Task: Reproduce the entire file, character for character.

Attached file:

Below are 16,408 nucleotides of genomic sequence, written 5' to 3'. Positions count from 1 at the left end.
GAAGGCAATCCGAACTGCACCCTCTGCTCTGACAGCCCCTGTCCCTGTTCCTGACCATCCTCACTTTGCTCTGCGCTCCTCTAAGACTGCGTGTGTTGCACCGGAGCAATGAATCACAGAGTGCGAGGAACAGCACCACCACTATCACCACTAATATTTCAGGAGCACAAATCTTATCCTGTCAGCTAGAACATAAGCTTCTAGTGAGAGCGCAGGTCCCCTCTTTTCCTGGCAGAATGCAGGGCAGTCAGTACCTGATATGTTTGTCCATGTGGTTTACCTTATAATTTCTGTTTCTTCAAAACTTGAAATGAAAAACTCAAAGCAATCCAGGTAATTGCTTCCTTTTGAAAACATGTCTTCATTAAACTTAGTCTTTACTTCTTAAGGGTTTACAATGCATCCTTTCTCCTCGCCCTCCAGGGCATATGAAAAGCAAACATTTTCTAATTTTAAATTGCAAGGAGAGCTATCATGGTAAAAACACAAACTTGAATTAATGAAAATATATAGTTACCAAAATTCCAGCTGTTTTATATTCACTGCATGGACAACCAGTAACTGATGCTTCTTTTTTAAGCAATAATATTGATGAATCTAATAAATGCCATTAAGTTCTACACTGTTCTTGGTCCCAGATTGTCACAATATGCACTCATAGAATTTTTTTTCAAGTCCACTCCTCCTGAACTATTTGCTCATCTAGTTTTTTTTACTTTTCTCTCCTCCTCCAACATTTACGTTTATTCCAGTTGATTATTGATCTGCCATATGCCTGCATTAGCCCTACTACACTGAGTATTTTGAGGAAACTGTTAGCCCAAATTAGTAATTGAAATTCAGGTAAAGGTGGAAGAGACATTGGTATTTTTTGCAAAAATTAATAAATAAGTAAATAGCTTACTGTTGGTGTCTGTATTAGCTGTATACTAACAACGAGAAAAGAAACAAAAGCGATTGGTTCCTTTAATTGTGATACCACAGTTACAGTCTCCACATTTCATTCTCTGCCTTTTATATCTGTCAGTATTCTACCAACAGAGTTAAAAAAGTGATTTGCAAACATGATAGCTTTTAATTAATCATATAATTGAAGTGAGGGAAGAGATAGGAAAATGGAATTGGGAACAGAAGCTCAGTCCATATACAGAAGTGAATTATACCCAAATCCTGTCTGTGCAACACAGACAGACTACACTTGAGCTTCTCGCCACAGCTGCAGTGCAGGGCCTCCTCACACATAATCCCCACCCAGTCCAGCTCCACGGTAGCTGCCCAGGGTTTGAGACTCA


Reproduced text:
Below are 16,408 nucleotides of genomic sequence, written 5' to 3'. Positions count from 1 at the left end.
GAAGGCAATCCGAACTGCACCCTCTGCTCTGACAGCCCCTGTCCCTGTTCCTGACCATCCTCACTTTGCTCTGCGCTCCTCTAAGACTGCGTGTGTTGCACCGGAGCAATGAATCACAGAGTGCGAGGAACAGCACCACCACTATCACCACTAATATTTCAGGAGCACAAATCTTATCCTGTCAGCTAGAACATAAGCTTCTAGTGAGAGCGCAGGTCCCCTCTTTTCCTGGCAGAATGCAGGGCAGTCAGTACCTGATATGTTTGTCCATGTGGTTTACCTTATAATTTCTGTTTCTTCAAAACTTGAAATGAAAAACTCAAAGCAATCCAGGTAATTGCTTCCTTTTGAAAACATGTCTTCATTAAACTTAGTCTTTACTTCTTAAGGGTTTACAATGCATCCTTTCTCCTCGCCCTCCAGGGCATATGAAAAGCAAACATTTTCTAATTTTAAATTGCAAGGAGAGCTATCATGGTAAAAACACAAACTTGAATTAATGAAAATATATAGTTACCAAAATTCCAGCTGTTTTATATTCACTGCATGGACAACCAGTAACTGATGCTTCTTTTTTAAGCAATAATATTGATGAATCTAATAAATGCCATTAAGTTCTACACTGTTCTTGGTCCCAGATTGTCACAATATGCACTCATAGAATTTTTTTTCAAGTCCACTCCTCCTGAACTATTTGCTCATCTAGTTTTTTTTACTTTTCTCTCCTCCTCCAACATTTACGTTTATTCCAGTTGATTATTGATCTGCCATATGCCTGCATTAGCCCTACTACACTGAGTATTTTGAGGAAACTGTTAGCCCAAATTAGTAATTGAAATTCAGGTAAAGGTGGAAGAGACATTGGTATTTTTTGCAAAAATTAATAAATAAGTAAATAGCTTACTGTTGGTGTCTGTATTAGCTGTATACTAACAACGAGAAAAGAAACAAAAGCGATTGGTTCCTTTAATTGTGATACCACAGTTACAGTCTCCACATTTCATTCTCTGCCTTTTATATCTGTCAGTATTCTACCAACAGAGTTAAAAAAGTGATTTGCAAACATGATAGCTTTTAATTAATCATATAATTGAAGTGAGGGAAGAGATAGGAAAATGGAATTGGGAACAGAAGCTCAGTCCATATACAGAAGTGAATTATACCCAAATCCTGTCTGTGCAACACAGACAGACTACACTTGAGCTTCTCGCCACAGCTGCAGTGCAGGGCCTCCTCACACATAATCCCCACCCAGTCCAGCTCCACGGTAGCTGCCCAGGGTTTGAGACTCA